The Right Address
by Carrie Karasyov and Jill Kargman
read by Bernadette Donne
Synopsis from Goodreads
The Right Address sears through the upper crust of New York’s glittering Park Avenue scene to dish the dirt on the ladies who lunch, the gents who club, and the desperate climbers who will stop at nothing to join the backstabbing, champagne-sipping, socialite-eat-socialite stratosphere.
When Melanie Sartomsky, wily Floridian flight attendant, snares billionaire divorcée Arthur “the coffin king” Korn, she is catapulted into the crème de la crème of Park Avenue society, where hiring the wrong decorator is tantamount to social suicide, and where, if you’re anyone, your personal assistant has a personal assistant. But Melanie quickly discovers that in the world of the rich and idle, malicious gossip is as de rigeur as owning twenty pairs of Manolo Blahniks. And despite her frenzied plunge into the charity circuit and the right dinner reservations, her neighbors are Givenchy-clad vultures who see her as nothing more than a reinvented trailer trollop. To make matters worse, when a snide society-rag journalist rakes her over the coals, Melanie’s reputation is toast.
Meanwhile, Melanie is not the only billionaire in the neighborhood coming unhinged. Kleptomania, adultery, plagiarism, and a grisly Harlem sex murder are just a few of the secrets swirling under the pedigreed patina of furs and emeralds on Park Avenue.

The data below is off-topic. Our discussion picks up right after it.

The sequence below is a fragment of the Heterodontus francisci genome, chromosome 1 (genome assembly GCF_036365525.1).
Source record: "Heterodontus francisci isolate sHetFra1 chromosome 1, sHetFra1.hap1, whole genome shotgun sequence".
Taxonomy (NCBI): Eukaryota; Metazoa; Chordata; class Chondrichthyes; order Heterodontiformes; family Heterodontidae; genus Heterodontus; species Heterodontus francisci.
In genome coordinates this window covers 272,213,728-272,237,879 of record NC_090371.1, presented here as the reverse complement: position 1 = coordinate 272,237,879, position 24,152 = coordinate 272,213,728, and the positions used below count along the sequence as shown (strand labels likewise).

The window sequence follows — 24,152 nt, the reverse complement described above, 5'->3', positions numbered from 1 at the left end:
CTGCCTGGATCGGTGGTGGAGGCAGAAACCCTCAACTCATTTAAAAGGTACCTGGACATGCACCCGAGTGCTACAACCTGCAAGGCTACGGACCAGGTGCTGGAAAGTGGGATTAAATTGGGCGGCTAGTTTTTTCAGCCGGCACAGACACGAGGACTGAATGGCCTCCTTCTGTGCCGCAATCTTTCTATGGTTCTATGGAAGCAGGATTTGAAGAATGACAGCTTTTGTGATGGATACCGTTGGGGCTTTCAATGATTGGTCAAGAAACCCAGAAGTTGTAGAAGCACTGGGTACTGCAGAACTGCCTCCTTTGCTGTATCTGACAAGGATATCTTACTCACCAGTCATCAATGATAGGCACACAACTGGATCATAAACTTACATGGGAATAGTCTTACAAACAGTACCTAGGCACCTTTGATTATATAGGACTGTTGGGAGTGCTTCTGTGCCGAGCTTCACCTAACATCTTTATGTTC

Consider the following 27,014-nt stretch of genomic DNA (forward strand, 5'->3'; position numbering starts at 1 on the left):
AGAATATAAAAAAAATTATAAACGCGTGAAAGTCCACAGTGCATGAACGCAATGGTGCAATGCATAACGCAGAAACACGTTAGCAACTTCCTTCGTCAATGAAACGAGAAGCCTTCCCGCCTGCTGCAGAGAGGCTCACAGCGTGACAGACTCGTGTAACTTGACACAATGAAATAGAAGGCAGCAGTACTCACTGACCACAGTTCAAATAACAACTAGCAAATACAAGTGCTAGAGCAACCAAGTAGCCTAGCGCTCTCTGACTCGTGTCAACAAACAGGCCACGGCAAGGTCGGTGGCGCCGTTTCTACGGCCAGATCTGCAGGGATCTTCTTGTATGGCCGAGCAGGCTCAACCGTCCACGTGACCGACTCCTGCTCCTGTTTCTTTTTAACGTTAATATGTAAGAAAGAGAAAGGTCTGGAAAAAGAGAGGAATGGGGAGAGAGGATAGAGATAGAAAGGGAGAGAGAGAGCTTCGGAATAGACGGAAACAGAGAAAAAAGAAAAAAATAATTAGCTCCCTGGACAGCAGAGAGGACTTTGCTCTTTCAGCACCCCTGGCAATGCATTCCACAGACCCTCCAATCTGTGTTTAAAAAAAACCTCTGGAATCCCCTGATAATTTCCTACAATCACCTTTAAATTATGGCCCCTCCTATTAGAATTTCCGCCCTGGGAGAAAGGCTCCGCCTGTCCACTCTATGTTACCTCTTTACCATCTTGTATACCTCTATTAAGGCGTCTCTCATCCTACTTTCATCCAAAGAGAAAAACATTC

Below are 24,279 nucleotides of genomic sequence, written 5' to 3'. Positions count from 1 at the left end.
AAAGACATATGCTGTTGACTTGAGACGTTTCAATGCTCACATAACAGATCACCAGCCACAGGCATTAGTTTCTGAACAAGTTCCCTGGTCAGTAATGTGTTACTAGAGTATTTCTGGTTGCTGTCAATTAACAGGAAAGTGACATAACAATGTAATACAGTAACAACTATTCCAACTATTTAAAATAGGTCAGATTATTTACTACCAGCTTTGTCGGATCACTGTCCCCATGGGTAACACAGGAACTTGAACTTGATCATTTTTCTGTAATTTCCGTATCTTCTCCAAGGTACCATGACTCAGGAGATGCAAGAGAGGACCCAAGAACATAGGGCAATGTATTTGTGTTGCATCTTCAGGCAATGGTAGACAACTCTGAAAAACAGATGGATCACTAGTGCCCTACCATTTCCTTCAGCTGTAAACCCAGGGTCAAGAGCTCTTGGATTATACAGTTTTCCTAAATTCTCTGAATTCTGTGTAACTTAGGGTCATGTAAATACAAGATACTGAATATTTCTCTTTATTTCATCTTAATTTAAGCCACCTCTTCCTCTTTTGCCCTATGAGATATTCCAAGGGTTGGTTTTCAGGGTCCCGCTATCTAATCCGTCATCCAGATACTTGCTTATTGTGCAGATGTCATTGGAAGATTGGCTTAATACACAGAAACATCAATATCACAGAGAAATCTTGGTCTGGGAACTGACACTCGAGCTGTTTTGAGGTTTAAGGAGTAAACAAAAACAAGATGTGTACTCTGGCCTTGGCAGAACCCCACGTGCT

It was a bit like listening to Gossip Girl the later years, once they’ve aged and toned down some, but are still shallow, petty, and obsessed with scandal. No one was manipulating them with next messages and gossip girl blasts, but they tear each other up with vicious whispers and “lost” invitations.
It’s a very character driven book. Each chapter hops around and follows a different pair or family. With one notable exception, there’s very little plot to the novel, it’s more just listening to people’s lives as they struggle through society. If there’s one thing the novel teaches, it’s that money doesn’t buy happiness. Rich couples struggle to fit in despite giving money to the “right” charities, trying to sit on the “right” boards, and studying all of the trends. Others have settled in loveless marriages or trying to survive being an older divorced woman in a world of couples.
“You know who” refers not to Lord Voldermort, but the different people involved in the most memorable scandals. “You know who married the maid.” “You know who was seen with an exotic floozie.”
You might not like this book if…
you prefer plot driven novels with fast paced chapters.
It didn’t blow me away, but I liked it. Therefore, I give it 4 out of 5 stars.